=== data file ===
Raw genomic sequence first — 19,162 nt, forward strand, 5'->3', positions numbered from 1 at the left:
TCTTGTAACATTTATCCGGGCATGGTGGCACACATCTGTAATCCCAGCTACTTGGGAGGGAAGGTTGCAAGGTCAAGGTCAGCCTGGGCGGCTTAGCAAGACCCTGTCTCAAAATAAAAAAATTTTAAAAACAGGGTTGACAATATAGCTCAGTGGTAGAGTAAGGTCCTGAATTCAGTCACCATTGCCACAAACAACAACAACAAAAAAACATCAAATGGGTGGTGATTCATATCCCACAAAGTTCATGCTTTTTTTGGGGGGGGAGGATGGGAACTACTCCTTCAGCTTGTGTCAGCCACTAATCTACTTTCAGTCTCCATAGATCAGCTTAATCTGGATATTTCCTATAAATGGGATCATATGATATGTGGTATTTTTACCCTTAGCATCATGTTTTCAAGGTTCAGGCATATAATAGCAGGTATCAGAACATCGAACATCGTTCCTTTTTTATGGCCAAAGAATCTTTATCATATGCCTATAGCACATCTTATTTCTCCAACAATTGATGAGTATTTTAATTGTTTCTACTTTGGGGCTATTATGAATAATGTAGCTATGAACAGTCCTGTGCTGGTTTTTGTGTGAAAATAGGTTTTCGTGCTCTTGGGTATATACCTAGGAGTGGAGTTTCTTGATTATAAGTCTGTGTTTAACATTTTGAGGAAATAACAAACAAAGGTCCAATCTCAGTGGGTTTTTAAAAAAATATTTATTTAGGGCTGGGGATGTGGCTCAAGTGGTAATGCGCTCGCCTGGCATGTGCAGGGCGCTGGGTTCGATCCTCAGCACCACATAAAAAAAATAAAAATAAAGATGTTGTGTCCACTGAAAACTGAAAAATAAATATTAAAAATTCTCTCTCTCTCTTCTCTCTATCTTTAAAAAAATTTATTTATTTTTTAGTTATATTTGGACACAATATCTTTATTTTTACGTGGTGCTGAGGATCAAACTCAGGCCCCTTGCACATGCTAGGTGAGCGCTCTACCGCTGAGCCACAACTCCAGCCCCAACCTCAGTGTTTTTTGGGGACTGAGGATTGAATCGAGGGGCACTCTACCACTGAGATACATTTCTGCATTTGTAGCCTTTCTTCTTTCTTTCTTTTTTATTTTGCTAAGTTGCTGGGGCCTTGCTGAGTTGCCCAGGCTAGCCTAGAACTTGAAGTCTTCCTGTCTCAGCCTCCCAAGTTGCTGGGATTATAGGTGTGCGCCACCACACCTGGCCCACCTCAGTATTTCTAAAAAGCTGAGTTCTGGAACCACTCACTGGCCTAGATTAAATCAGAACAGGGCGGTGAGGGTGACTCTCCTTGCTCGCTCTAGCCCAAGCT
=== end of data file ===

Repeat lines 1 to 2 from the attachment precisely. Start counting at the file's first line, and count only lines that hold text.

Raw genomic sequence first — 19,162 nt, forward strand, 5'->3', positions numbered from 1 at the left:
TCTTGTAACATTTATCCGGGCATGGTGGCACACATCTGTAATCCCAGCTACTTGGGAGGGAAGGTTGCAAGGTCAAGGTCAGCCTGGGCGGCTTAGCAAGACCCTGTCTCAAAATAAAAAAATTTTAAAAACAGGGTTGACAATATAGCTCAGTGGTAGAGTAAGGTCCTGAATTCAGTCACCATTGCCACAAACAACAACAACAAAAAAACATCAAATGGGTGGTGATTCATATCCCACAAAGTTCATGCTTTTTTTGGGGGGGGAGGATGGGAACTACTCCTTCAGCTTGTGTCAGCCACTAATCTACTTTCAGTCTCCATAGATCAGCTTAATCTGGATATTTCCTATAAATGGGATCATATGATATGTGGTATTTTTACCCTTAGCATCATGTTTTCAAGGTTCAGGCATATAATAGCAGGTATCAGAACATCGAACATCGTTCCTTTTTTATGGCCAAAGAATCTTTATCATATGCCTATAGCACATCTTATTTCTCCAACAATTGATGAGTATTTTAATTGTTTCTACTTTGGGGCTATTATGAATAATGTAGCTATGAACAGTCCTGTGCTGGTTTTTGTGTGAAAATAGGTTTTCGTGCTCTTGGGTATATACCTAGGAGTGGAGTTTCTTGATTATAAGTCTGTGTTTAACATTTTGAGGAAATAACAAACAAAGGTCCAATCTCAGTGGGTTTTTAAAAAAATATTTATTTAGGGCTGGGGATGTGGCTCAAGTGGTAATGCGCTCGCCTGGCATGTGCAGGGCGCTGGGTTCGATCCTCAGCACCACATAAAAAAAATAAAAATAAAGATGTTGTGTCCACTGAAAACTGAAAAATAAATATTAAAAATTCTCTCTCTCTCTTCTCTCTATCTTTAAAAAAATTTATTTATTTTTTAGTTATATTTGGACACAATATCTTTATTTTTACGTGGTGCTGAGGATCAAACTCAGGCCCCTTGCACATGCTAGGTGAGCGCTCTACCGCTGAGCCACAACTCCAGCCCCAACCTCAGTGTTTTTTGGGGACTGAGGATTGAATCGAGGGGCACTCTACCACTGAGATACATTTCTGCATTTGTAGCCTTTCTTCTTTCTTTCTTTTTTATTTTGCTAAGTTGCTGGGGCCTTGCTGAGTTGCCCAGGCTAGCCTAGAACTTGAAGTCTTCCTGTCTCAGCCTCCCAAGTTGCTGGGATTATAGGTGTGCGCCACCACACCTGGCCCACCTCAGTATTTCTAAAAAGCTGAGTTCTGGAACCACTCACTGGCCTAGATTAAATCAGAACAGGGCGGTGAGGGTGACTCTCCTTGCTCGCTCTAGCCCAAGCT